Posted by seahunt on August 11, 2000 at 14:43:55:
In Reply to: Re: Yah... posted by Jim Hoffmann on August 11, 2000 at 10:03:22:
Pardon me if I sound irritable and be aware that we are in far less
disagreement than you may think, but I'll try to respond in the
spirit of your post.
I never said that you don't need OE training to pentrate the wreck.
I and others did accuse Michael of great ambiguity on that point.
From what he originally wrote, it seemed clear that he wanted to
require OE training for anyone visiting the wreck at all. He
finally claimed that he had made that clear all along, that he only
meant for penetrations. He has now, but, amoung other things, his
comment about a diver seeing a hatch, putting their head in and
dying, made me quite unsure of his original meaning.... His last
post under this thread does reclarify things though. He states that
if he were in control of the dive, no one not OE trained would go
Don't worry about me mentioning advanced certs, I tend to be so
suspicious of them, that I have none (well, NITROX). I have my
version of a log book. It's pictures that tell a story of many
years of serious diving.
More to the point, as I have said before, this is more about opinions
and personalities than anything else. I don't disagree that many
divers should be better divers before they dive this wreck or that
they should have more training. (Many should have more training before
even going in the water). What I vehemently disagree with is an
attitude I have often seen over my last 30 years of diving, of
somebody believing that they are wise enough to tell all divers how
they should do it and that other divers need to be regulated because
their training is not adaquate. What this issue really comes down to
is a personality that claims the right to control other peoples
actions. That's why people have gotten so offended.
Depth as a hazard is not an absolute thing anyway, for some
people that is deep. For some it's not. Certs are not the issue, nor
logs, nor even the tale the diver tells. If you think you are a good
enough judge to know a divers skill, more power to you. Otherwise, I
suggest that you leave it up to the individual and the cautionary
lecture that is always given on the Lois Ann and hopefully the rest
of the boats. 15 or 150 dives does not the diver make. One of the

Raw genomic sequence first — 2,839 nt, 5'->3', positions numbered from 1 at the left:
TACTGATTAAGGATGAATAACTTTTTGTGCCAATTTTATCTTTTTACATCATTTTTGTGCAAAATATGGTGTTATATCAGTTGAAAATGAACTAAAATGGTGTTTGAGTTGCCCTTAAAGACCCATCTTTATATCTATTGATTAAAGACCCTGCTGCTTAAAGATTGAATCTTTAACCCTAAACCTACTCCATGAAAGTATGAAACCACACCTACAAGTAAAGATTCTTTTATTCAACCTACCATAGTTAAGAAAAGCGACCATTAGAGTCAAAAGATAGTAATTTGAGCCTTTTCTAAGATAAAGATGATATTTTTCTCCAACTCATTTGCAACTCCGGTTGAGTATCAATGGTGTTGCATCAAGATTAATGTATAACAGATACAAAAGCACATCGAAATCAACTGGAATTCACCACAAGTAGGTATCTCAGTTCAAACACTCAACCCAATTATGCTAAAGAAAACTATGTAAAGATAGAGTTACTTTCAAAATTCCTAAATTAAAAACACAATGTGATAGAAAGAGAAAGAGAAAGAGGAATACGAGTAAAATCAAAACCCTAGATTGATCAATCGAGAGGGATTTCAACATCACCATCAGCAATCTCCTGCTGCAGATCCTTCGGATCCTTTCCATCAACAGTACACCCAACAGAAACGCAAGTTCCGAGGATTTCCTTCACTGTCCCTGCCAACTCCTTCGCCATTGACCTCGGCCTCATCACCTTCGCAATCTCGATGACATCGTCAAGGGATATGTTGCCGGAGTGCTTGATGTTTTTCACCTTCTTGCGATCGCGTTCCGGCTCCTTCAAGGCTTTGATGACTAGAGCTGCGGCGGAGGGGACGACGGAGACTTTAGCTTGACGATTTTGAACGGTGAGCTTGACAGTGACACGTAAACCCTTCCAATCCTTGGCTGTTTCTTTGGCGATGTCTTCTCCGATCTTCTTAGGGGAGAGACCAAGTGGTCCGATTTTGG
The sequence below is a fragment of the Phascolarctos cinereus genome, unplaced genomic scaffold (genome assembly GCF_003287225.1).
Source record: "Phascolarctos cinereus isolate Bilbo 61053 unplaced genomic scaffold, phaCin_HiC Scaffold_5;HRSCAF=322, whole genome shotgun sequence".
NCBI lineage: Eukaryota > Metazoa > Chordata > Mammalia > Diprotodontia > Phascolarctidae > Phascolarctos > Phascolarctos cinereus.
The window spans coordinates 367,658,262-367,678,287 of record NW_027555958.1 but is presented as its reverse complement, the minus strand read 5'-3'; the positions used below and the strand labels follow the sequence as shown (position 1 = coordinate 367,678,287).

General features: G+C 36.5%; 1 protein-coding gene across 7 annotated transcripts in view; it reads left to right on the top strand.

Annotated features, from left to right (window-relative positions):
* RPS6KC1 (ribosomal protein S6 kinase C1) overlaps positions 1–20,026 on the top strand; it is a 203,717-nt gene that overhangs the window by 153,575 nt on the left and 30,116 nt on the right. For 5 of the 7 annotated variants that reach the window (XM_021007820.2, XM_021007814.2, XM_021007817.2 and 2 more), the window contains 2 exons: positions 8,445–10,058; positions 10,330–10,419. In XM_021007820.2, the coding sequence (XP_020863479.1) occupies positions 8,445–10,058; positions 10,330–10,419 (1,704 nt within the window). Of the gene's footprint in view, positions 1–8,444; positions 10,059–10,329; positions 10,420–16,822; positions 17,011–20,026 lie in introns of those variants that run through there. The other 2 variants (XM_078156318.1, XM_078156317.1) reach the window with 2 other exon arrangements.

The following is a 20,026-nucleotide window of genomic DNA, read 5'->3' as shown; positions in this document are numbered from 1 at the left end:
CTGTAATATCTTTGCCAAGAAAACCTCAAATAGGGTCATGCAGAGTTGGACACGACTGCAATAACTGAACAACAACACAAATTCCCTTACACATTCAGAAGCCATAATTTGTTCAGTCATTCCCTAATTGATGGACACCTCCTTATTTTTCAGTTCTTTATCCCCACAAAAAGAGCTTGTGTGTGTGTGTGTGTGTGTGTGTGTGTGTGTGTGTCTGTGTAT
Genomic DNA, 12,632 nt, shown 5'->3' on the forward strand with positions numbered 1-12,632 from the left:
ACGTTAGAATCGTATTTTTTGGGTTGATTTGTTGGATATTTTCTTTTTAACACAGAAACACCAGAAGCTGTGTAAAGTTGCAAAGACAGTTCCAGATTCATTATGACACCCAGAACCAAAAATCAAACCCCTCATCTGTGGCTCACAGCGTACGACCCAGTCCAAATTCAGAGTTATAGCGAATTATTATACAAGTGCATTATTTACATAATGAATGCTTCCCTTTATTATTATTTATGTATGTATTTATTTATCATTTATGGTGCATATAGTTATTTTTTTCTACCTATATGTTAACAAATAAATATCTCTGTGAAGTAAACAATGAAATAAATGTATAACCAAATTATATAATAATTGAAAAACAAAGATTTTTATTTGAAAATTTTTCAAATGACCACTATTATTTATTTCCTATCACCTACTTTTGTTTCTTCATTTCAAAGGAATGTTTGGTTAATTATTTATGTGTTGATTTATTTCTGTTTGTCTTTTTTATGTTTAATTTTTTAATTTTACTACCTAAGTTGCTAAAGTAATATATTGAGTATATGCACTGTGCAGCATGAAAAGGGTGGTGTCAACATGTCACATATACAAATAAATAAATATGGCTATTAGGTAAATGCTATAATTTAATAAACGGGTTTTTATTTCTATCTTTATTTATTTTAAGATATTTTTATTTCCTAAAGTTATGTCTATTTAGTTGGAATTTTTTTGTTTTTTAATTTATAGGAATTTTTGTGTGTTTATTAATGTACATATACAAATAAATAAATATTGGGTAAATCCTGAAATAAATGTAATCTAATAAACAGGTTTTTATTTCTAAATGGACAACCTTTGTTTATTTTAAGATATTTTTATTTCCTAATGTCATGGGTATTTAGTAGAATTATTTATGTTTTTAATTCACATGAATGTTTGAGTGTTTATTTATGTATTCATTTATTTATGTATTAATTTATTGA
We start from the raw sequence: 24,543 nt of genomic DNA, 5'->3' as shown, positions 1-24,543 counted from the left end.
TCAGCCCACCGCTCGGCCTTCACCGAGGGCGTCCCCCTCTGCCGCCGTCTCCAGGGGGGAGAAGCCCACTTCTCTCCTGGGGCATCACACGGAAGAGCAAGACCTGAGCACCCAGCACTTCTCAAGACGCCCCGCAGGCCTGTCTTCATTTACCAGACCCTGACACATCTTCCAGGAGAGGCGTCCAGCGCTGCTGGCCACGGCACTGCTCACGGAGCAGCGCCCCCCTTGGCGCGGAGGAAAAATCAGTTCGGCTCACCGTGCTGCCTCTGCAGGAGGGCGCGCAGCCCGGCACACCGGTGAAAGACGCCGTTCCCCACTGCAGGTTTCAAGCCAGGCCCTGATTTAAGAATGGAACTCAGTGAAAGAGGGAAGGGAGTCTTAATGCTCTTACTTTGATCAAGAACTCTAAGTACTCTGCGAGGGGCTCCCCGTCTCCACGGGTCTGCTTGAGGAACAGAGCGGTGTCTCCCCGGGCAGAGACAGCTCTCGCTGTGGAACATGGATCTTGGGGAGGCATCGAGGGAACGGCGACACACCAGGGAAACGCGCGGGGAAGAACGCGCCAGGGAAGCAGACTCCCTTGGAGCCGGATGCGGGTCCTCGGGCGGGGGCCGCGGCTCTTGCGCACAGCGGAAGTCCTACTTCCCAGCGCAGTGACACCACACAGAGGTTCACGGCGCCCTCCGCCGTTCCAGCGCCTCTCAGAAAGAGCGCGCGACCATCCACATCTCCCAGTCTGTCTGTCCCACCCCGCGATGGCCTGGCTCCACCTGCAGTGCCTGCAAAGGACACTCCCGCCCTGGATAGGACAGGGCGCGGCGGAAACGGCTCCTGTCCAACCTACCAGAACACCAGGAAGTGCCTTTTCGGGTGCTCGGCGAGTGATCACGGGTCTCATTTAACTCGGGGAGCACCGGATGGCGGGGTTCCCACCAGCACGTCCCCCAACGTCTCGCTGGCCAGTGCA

most enthusiastic divers I have ever known was also the stupidist.
He just had to wait a while for his accident. This has come up before
in the context of solo diving. Some people just have a respect for
danger, some don't. A class is pretty irrelevant and is not going to
change the person.
Another reason that I don't think a class is mandatory for doing a
deep dive is because I'm living proof. I have gone very deep, I've
hunted under water, I've navigated, I've done photography, I've done
many radical night dives, I've dove extremely rough water, and many
other challenging conditions, mostly solo....... and I never took a
class for it.... I've only had a grand total of 26 hours of scuba
instruction. That's not my chosen way to learn. Maybe it's the
best way for some other people and I can do things that way, but I
prefer to learn my own way... I am extremely good at it.
Where's your pioneering spirit? I don't think humanity would ever
have gotten far with your spirit of exploration and adventure.
Come on. I took up diving with no SPG and a single diaphram regulator
which I taught myself to service. According to what I hear, it's a
miracle I'm not dead. But it's not. It's just the humanity of
it. It's just a way to do it. A couple of buddies go out and do
do something they haven't done before.
This is a matter of personality. I have played with Majove greens
(you don't make it to the hospital), sidewinders, white scorpions,
voltages over 350000, amperages that would launch a bus, made
explosives, jumped off cliffs and have body surfed 12 foot waves.
And that's just what I did for fun and doesn't even include the
really stupid stuff. I just never get hurt that way. My job was
just as dangerous or more so. My hobby is collecting skills. For me,
motorcycles are more dangerous, but that's just me and I know it. I
do not recommend the hobbies I have done for most people. I don't
even often mention them, because I know that for many people they
are inappropriate, but neither is it in my nature to try to forbid
some stranger from doing what they want. I may recommend caution,
but I do not feel like regulating other peoples behavior As such,
I don't like being told what I can and can't do. People have tended
to be notoriously wrong about that. According to some people, with
my certifications, I probably should not go deeper than 60 feet,
hunt lobster, night dive or even go in the water on the San Mateo
When I did electrical, I was the guy that did the dangerous, tough
jobs, because I safely could and others couldn't.
Now just to make you even happier. I have visited a number of wrecks
and had no interest in penetrating them. I did conclude that the next
time I went to the Ruby E, I was going to go into the hold if it
seemed appropriate. The Yukon was planned for people to penetrate
without OE training or a reel and I do plan to do just that.......
with no OE training. I will trust my discretion to get me out alive,
even more than my skill. I may even do it solo like most of my
previous 2500 or so dives. And while I know that you are going to
say 'that's terrible (or maybe good) and you're going to die', I
assure you, you don't know me and I doubt that you have what it takes
to judge me. I certainly have no interest in judging you.
Enjoy the diving, seahunt
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